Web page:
Noun classification in Africa between gender and nominal declension (deriflection)

Understanding ‘gender’ as noun classification combined with grammatical agreement, the project will investigate gender and its relation to deriflection in African languages. It starts out from the uniform approach to gender analysis as laid out in Güldemann and Fiedler (2019), which uses four analytical core concepts: (i) Agreement class, (ii) Gender (class), (iii) Nominal (form) class, and (iv) Deriflection (formerly: Declension) class. All these concepts are interdependent but nevertheless must be separated strictly in description and analysis. The project combines two main objectives, one typological and one historical-comparative one.

The goal of the typological project component consists in the further development of a robust typological approach to gender systems on the basis of the above four analytical categories. In the centre of the project’s investigation are languages that have a complex and/or theoretically interesting number deriflection profile involving an intricate interplay with gender (notably Kadu, Cushitic, Kordofanian, Kx’a, Tuu,) that often leads to a complex interaction and competition between formal and semantic gender assignment. This will also be used to establish a continental typology of gender systems.

The goal of the historical-comparative component is the reconstruction of gender systems in Niger-Congo on different genealogical levels. After having investigated in the first phase languages of five geographical pools of Niger-Congo with functioning gender and associated deriflection systems, the second phase focuses on languages that only retain a deriflection system, but also continues working on languages showing a canonical gender system. The project aims at overcoming the traditional research across Niger-Congo that was biased towards a partly deficient approach, originating in Bantu studies, to conflate agreement and noun form classes under the philological concept of “noun classes.” This resulted in incomplete or even inappropriate reconstructions of gender systems in other families and a partly misleading evaluation in typological gender research. In order to improve the reconstruction of earlier language states, the above cross-linguistically uniform approach, which deals with gender and nominal deriflection separately and ensures the comparability of systems, is applied. Moreover, the historical-comparative analysis together with the consideration of areal distributions and language contact is hoped to shed light on the still enigmatic history of the largest language family in Africa and at a global level.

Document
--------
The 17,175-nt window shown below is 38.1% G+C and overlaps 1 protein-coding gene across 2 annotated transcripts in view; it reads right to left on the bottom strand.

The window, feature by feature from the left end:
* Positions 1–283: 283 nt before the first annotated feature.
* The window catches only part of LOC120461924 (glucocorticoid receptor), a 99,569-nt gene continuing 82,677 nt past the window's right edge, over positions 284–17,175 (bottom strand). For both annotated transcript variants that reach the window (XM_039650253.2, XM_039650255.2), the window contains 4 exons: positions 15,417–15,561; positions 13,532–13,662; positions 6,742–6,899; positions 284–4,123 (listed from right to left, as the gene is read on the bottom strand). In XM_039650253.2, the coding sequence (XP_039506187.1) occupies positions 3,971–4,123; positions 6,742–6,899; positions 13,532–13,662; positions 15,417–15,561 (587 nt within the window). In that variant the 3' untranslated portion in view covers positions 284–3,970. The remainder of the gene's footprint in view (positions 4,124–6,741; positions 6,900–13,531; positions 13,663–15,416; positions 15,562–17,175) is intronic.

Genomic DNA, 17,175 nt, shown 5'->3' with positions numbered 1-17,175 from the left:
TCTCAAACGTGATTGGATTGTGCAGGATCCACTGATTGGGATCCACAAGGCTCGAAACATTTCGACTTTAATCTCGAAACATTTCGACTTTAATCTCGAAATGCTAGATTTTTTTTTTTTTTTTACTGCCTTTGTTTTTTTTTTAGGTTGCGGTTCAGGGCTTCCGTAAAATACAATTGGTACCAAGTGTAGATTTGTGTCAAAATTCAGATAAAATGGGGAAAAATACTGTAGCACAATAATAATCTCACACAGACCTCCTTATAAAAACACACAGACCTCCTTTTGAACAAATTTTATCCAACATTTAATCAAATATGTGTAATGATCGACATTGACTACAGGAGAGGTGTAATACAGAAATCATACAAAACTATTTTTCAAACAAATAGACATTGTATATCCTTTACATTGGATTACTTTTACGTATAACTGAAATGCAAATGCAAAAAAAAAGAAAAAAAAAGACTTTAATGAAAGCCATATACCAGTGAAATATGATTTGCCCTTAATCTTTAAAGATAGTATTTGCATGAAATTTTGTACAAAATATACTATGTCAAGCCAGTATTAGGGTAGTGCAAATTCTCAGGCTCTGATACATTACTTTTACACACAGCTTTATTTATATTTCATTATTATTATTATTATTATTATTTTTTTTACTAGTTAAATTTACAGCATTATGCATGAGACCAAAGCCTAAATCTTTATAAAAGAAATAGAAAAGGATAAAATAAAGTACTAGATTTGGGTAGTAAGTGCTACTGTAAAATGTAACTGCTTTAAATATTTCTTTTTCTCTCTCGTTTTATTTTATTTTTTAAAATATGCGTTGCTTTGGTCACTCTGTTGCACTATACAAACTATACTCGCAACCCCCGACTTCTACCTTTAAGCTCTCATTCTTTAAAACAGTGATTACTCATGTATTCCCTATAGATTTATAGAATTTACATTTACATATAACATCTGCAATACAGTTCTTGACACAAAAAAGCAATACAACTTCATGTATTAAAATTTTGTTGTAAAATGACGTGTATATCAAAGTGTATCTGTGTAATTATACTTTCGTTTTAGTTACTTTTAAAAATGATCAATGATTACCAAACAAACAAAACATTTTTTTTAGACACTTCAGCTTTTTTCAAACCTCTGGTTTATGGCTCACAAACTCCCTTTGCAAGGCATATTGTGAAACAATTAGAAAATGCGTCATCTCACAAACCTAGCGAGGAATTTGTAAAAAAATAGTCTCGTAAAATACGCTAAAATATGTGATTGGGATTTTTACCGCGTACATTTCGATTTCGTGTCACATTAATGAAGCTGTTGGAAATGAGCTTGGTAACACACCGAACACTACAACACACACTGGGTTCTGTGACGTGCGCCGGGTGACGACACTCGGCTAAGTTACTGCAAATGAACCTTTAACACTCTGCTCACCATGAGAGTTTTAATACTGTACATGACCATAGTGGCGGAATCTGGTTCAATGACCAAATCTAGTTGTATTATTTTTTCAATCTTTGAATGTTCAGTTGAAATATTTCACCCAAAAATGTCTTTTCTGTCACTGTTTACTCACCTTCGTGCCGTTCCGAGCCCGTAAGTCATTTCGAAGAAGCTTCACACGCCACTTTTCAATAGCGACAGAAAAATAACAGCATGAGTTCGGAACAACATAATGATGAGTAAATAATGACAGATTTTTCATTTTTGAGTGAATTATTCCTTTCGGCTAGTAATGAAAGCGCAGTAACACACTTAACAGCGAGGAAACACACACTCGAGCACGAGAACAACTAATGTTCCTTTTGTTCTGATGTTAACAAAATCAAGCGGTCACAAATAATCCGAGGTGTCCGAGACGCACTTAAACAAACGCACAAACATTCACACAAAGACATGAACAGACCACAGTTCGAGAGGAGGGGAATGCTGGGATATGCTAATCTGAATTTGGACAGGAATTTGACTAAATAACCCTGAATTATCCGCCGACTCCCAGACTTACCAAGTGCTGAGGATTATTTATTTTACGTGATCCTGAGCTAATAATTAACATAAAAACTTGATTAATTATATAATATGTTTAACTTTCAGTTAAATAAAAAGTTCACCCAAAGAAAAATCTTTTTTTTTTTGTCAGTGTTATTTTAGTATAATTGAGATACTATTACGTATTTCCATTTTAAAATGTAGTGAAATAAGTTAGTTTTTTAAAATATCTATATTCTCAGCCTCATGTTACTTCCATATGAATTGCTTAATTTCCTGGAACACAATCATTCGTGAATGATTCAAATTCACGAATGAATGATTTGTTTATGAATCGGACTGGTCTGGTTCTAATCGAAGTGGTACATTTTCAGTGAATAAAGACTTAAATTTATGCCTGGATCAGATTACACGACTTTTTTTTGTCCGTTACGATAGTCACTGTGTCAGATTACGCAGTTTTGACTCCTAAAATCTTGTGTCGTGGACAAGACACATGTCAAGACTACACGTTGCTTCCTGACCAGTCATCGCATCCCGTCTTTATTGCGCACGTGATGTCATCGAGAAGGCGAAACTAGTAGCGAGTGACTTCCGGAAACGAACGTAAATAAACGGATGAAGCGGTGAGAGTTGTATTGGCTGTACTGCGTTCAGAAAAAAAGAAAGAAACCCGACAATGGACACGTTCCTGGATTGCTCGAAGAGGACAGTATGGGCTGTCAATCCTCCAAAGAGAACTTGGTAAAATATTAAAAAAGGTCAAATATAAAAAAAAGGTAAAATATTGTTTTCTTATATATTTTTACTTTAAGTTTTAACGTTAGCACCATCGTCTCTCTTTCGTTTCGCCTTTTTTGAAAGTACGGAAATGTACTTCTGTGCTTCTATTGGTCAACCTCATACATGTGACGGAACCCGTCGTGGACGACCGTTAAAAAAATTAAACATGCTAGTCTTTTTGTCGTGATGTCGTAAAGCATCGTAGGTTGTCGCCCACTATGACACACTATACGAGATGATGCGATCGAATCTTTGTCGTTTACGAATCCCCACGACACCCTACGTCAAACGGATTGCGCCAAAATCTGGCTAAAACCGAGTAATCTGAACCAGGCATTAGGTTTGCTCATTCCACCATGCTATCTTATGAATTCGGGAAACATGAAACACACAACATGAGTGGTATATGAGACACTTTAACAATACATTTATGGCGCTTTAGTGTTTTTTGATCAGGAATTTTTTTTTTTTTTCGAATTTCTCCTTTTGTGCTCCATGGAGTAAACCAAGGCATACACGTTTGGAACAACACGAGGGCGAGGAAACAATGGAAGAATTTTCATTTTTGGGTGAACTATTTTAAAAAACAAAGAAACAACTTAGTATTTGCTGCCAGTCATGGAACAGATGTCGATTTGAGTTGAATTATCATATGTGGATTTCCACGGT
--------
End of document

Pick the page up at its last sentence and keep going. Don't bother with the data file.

Principal Investigators
Güldemann, Tom Prof. Dr. phil. (Details) (African Languages)

Duration of Project
Start date: 04/2020
End date: 04/2023

Research Areas
African, American and Oceania Studies, Linguistics

Research Areas

Last updated on 2021-04-01 at 17:52